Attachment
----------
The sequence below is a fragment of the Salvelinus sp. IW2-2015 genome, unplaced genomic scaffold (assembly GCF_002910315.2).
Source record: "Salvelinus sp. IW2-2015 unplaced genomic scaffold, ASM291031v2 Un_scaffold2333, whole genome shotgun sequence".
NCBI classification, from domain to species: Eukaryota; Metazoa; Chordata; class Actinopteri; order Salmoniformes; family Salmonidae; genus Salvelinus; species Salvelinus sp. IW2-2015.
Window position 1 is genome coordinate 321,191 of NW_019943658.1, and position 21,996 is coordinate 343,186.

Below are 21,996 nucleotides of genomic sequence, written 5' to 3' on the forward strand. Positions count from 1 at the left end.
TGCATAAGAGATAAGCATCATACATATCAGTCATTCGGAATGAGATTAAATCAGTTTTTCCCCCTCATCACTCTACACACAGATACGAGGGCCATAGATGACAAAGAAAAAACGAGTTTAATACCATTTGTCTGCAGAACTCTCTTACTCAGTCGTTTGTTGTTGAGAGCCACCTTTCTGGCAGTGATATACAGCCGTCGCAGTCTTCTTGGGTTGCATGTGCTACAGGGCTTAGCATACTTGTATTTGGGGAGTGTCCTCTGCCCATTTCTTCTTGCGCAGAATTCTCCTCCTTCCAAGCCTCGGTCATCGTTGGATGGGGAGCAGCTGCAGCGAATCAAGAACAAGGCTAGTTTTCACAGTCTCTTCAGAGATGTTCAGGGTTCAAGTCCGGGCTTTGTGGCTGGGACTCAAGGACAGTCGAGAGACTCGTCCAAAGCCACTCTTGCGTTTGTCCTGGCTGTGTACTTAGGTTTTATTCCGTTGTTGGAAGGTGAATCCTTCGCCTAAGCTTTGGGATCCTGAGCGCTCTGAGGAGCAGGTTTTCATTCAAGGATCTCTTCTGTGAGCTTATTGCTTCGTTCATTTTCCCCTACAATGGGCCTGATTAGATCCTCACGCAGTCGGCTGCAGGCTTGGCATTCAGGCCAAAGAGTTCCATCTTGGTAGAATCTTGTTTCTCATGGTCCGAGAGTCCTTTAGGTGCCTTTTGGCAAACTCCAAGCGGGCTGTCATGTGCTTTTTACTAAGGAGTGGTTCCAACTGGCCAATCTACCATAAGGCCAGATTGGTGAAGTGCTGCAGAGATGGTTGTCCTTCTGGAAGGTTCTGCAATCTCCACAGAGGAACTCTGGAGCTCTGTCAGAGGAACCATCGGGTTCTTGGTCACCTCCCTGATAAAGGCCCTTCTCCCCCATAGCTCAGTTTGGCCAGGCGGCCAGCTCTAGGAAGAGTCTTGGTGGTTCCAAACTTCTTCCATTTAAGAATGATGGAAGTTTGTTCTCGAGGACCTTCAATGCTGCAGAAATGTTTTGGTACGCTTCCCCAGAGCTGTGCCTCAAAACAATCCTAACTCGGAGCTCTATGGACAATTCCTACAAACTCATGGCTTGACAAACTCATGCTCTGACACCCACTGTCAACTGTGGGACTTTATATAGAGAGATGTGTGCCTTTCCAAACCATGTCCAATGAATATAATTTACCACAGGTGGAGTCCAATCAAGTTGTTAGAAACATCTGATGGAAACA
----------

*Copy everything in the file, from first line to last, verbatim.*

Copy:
The sequence below is a fragment of the Salvelinus sp. IW2-2015 genome, unplaced genomic scaffold (assembly GCF_002910315.2).
Source record: "Salvelinus sp. IW2-2015 unplaced genomic scaffold, ASM291031v2 Un_scaffold2333, whole genome shotgun sequence".
NCBI classification, from domain to species: Eukaryota; Metazoa; Chordata; class Actinopteri; order Salmoniformes; family Salmonidae; genus Salvelinus; species Salvelinus sp. IW2-2015.
Window position 1 is genome coordinate 321,191 of NW_019943658.1, and position 21,996 is coordinate 343,186.

Below are 21,996 nucleotides of genomic sequence, written 5' to 3' on the forward strand. Positions count from 1 at the left end.
TGCATAAGAGATAAGCATCATACATATCAGTCATTCGGAATGAGATTAAATCAGTTTTTCCCCCTCATCACTCTACACACAGATACGAGGGCCATAGATGACAAAGAAAAAACGAGTTTAATACCATTTGTCTGCAGAACTCTCTTACTCAGTCGTTTGTTGTTGAGAGCCACCTTTCTGGCAGTGATATACAGCCGTCGCAGTCTTCTTGGGTTGCATGTGCTACAGGGCTTAGCATACTTGTATTTGGGGAGTGTCCTCTGCCCATTTCTTCTTGCGCAGAATTCTCCTCCTTCCAAGCCTCGGTCATCGTTGGATGGGGAGCAGCTGCAGCGAATCAAGAACAAGGCTAGTTTTCACAGTCTCTTCAGAGATGTTCAGGGTTCAAGTCCGGGCTTTGTGGCTGGGACTCAAGGACAGTCGAGAGACTCGTCCAAAGCCACTCTTGCGTTTGTCCTGGCTGTGTACTTAGGTTTTATTCCGTTGTTGGAAGGTGAATCCTTCGCCTAAGCTTTGGGATCCTGAGCGCTCTGAGGAGCAGGTTTTCATTCAAGGATCTCTTCTGTGAGCTTATTGCTTCGTTCATTTTCCCCTACAATGGGCCTGATTAGATCCTCACGCAGTCGGCTGCAGGCTTGGCATTCAGGCCAAAGAGTTCCATCTTGGTAGAATCTTGTTTCTCATGGTCCGAGAGTCCTTTAGGTGCCTTTTGGCAAACTCCAAGCGGGCTGTCATGTGCTTTTTACTAAGGAGTGGTTCCAACTGGCCAATCTACCATAAGGCCAGATTGGTGAAGTGCTGCAGAGATGGTTGTCCTTCTGGAAGGTTCTGCAATCTCCACAGAGGAACTCTGGAGCTCTGTCAGAGGAACCATCGGGTTCTTGGTCACCTCCCTGATAAAGGCCCTTCTCCCCCATAGCTCAGTTTGGCCAGGCGGCCAGCTCTAGGAAGAGTCTTGGTGGTTCCAAACTTCTTCCATTTAAGAATGATGGAAGTTTGTTCTCGAGGACCTTCAATGCTGCAGAAATGTTTTGGTACGCTTCCCCAGAGCTGTGCCTCAAAACAATCCTAACTCGGAGCTCTATGGACAATTCCTACAAACTCATGGCTTGACAAACTCATGCTCTGACACCCACTGTCAACTGTGGGACTTTATATAGAGAGATGTGTGCCTTTCCAAACCATGTCCAATGAATATAATTTACCACAGGTGGAGTCCAATCAAGTTGTTAGAAACATCTGATGGAAACA